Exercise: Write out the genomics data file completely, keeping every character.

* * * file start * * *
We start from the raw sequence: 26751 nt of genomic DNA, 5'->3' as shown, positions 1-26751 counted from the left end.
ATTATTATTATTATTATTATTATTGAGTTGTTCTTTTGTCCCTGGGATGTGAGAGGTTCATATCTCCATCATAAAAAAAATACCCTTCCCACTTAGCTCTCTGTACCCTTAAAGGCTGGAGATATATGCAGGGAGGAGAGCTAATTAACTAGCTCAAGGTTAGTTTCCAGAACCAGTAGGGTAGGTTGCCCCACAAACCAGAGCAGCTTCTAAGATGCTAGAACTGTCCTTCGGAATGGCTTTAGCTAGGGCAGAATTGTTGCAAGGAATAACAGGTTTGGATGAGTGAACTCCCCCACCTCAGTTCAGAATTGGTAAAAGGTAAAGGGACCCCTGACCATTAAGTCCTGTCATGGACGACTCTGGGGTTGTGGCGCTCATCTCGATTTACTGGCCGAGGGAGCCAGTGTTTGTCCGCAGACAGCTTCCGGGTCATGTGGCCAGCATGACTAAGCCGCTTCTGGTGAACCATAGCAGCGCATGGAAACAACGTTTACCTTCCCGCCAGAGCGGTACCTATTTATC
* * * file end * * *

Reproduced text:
We start from the raw sequence: 26751 nt of genomic DNA, 5'->3' as shown, positions 1-26751 counted from the left end.
ATTATTATTATTATTATTATTATTGAGTTGTTCTTTTGTCCCTGGGATGTGAGAGGTTCATATCTCCATCATAAAAAAAATACCCTTCCCACTTAGCTCTCTGTACCCTTAAAGGCTGGAGATATATGCAGGGAGGAGAGCTAATTAACTAGCTCAAGGTTAGTTTCCAGAACCAGTAGGGTAGGTTGCCCCACAAACCAGAGCAGCTTCTAAGATGCTAGAACTGTCCTTCGGAATGGCTTTAGCTAGGGCAGAATTGTTGCAAGGAATAACAGGTTTGGATGAGTGAACTCCCCCACCTCAGTTCAGAATTGGTAAAAGGTAAAGGGACCCCTGACCATTAAGTCCTGTCATGGACGACTCTGGGGTTGTGGCGCTCATCTCGATTTACTGGCCGAGGGAGCCAGTGTTTGTCCGCAGACAGCTTCCGGGTCATGTGGCCAGCATGACTAAGCCGCTTCTGGTGAACCATAGCAGCGCATGGAAACAACGTTTACCTTCCCGCCAGAGCGGTACCTATTTATC